Visual Management is a management technique that aims to communicate important information in the physical workplace or on the manufacturing floor by merely looking at the visual management tools. Such tools can include information displays such as shadow boards and KPI boards, visual controls, labels and signs, colour coding and other markings instead of written instructions. Visual Management is a fundamental aspect of Lean as it enables companies to identify problems and reinforce standards while ensuring stability and safety in the workplace. When visual management is performed well, it become easy to see and understand the flow of work and how it is progressing. It also benefits the employees as they can clearly see what is expected of them as well as keeping them informed about production status and customer needs.
Many lean techniques and principles rely on visual management starting from floor marking using adhesive floor tapes to the large visual displays and scoreboards. Visual management serves as the key sustaining force for many popular lean techniques including 5S which is one of the most fundamental principles in Lean. 5S involves many visual activities that can help create a better work environment. It suggests the use of colours and labels to clearly mark storage locations for each item in the workplace. It also defines inventory levels and reorder triggers to ensure everything is available as needed at the point of use. 5S helps reduce waste by maintaining a systematically organised workspace in which problems immediately become apparent and are thus easy to detect and fix.
5S consists of five key steps for maintaining an efficient workspace in order to improve the quality of products. 5S was originally a Japanese organisation method composed of five Japanese words: seiri, seiton, seisō, seiketsu, and shitsuke which have been translated as “sort”, “set in order”, “shine”, “standardize”, and “sustain”.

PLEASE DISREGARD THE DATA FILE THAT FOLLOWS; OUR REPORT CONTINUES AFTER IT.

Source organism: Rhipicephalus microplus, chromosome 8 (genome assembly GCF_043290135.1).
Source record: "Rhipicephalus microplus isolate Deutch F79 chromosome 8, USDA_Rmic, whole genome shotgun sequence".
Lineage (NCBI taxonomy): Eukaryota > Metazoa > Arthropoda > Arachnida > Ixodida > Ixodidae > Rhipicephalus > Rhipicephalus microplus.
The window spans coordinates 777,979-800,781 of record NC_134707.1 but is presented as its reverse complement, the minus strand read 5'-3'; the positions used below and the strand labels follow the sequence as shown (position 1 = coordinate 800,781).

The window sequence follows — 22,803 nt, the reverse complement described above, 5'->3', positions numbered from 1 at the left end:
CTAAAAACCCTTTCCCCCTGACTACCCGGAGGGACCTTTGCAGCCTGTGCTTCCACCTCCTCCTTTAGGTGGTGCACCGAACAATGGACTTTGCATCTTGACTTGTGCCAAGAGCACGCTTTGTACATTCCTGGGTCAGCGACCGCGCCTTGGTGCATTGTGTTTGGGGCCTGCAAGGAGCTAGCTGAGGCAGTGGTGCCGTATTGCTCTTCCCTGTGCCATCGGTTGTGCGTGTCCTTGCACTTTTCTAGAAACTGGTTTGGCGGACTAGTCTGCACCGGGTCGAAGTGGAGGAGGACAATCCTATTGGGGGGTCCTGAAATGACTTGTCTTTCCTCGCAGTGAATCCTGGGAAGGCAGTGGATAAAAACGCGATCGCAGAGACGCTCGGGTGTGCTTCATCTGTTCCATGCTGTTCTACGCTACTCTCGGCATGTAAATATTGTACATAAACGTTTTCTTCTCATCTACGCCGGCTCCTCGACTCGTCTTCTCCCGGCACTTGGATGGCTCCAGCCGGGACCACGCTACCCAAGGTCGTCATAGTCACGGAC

Sort (Seiri) – Seiri is sorting through all items in a location and removing all unnecessary items from the location. Seiri is sorting through all tools, equipment, materials etc. in a location and removing all unnecessary itms from the location. A workplace will be better without unnecessary items or items used infrequently.
Set in Order (Seiton) – Seiton is sorting and organising all tools, equipment etc. in the optimal place for fulfilling their place in the workplace. Signs or other visual tools can help make this more visible.
Shine (Seiso) – Seiso is sweeping or cleaning and inspecting the workplace, tools and machinery on a regular basis. This step also included regular maintenance of the equipment and machinery which helps prevent downtime as potential problems are identified before they occur.
Standarise (Seiketsu) – Seiketsu is to standarise the processes used to sort, order and clean the workplace. It helps ensure that the previous three steps occur regularly and don’t fall by the wayside. Checklists and schedules can help document this.